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Lunchtime Sun Halo.

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Author Topic: Lunchtime Sun Halo.  (Read 622 times)
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« on: August 23, 2008, 09:50:33 am »

Well, I do not remember any sun halo in summer.
You do tend to notice the haloes, mock suns etc. more when the sun is lower in the sky. But I get the impression that, here in Northern Ireland, they're not more likely at one time of year than another ... we get loads of cirrus throughout the year, sometimes (as for instance last night) it is very obvious that this cloud is smeared out jet contrails, and we have the misfortune to live underneath one of the busiest air routes in the world - all the jets between Western Europe and the USA pass overhead.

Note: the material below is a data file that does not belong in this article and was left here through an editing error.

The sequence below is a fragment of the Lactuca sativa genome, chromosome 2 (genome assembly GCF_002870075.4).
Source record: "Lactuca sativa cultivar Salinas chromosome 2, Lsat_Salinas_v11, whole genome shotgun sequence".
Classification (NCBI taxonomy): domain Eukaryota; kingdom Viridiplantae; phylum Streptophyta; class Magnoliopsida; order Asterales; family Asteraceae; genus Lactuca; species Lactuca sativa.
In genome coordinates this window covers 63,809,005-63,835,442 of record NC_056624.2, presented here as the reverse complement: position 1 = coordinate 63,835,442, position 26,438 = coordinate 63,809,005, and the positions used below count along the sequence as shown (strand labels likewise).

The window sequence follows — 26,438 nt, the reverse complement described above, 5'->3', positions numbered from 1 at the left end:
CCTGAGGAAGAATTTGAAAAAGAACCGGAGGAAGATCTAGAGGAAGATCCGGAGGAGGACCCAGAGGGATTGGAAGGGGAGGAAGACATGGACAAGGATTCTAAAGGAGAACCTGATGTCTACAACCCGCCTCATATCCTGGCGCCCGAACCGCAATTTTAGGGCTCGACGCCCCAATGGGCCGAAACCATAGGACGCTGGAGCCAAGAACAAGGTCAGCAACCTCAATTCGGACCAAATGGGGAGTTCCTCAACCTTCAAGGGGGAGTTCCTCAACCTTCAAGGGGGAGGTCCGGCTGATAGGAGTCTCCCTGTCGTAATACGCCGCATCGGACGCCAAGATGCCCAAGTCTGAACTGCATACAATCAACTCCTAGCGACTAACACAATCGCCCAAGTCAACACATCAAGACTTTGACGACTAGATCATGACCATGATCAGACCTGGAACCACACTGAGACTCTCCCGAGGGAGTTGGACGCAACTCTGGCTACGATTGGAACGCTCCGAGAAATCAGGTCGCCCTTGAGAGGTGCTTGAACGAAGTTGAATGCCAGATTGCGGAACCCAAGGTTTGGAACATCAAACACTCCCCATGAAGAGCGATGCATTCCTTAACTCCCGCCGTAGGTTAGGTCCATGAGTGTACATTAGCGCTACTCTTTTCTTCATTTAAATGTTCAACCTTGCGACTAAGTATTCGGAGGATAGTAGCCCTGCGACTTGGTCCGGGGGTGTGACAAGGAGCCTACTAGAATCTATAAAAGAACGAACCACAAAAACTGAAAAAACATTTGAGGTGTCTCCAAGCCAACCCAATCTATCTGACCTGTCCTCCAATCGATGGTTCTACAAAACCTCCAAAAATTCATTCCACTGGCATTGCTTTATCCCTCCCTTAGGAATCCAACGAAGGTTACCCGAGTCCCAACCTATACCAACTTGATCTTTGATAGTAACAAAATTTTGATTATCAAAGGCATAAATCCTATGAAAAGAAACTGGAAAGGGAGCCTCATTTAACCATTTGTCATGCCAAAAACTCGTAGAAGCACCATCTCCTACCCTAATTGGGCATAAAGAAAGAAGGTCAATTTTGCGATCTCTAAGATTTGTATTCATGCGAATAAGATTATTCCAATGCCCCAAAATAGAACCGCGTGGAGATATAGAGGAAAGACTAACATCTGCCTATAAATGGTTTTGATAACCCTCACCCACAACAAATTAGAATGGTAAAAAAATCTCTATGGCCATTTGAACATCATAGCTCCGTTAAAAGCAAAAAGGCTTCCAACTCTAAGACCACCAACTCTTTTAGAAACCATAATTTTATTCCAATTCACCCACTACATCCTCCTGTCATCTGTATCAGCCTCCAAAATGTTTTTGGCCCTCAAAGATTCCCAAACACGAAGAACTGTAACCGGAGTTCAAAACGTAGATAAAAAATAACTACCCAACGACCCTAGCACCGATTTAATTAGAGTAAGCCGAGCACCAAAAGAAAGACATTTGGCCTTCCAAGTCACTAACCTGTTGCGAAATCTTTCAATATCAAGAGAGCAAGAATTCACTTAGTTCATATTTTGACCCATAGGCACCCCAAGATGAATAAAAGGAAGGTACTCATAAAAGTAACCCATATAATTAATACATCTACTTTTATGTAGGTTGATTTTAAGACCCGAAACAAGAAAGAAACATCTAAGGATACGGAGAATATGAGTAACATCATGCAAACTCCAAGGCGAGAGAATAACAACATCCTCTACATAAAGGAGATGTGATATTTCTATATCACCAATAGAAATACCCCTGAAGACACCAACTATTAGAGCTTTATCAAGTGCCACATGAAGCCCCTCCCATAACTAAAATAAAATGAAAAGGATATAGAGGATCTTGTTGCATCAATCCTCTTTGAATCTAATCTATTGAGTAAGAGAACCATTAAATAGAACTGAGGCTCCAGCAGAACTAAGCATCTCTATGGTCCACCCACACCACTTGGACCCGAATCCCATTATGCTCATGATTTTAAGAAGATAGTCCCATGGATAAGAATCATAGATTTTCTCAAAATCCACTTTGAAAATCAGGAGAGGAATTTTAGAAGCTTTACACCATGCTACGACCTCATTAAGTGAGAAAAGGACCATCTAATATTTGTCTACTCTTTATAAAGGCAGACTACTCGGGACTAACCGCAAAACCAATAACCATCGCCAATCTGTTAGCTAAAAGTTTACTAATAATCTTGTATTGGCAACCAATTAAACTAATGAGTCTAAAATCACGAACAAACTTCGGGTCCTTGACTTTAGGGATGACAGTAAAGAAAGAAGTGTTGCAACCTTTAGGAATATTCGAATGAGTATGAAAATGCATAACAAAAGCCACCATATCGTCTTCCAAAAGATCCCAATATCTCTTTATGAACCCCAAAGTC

Thin high cloud allows solar heat in but traps the escaping radiation from the ground. Hence it increases the greenhouse effect - it's been estimated that a jet aircraft leaving a persistent contrail contributes at least ten times as much global warming that the effect of burning the fossil fuel has. The pity is that, by flying lower and slightly slower, the aircraft would use a few percent more fuel .... surely worth the investment for the sake of a large reduction in climate change and the beauty of the clear night sky.
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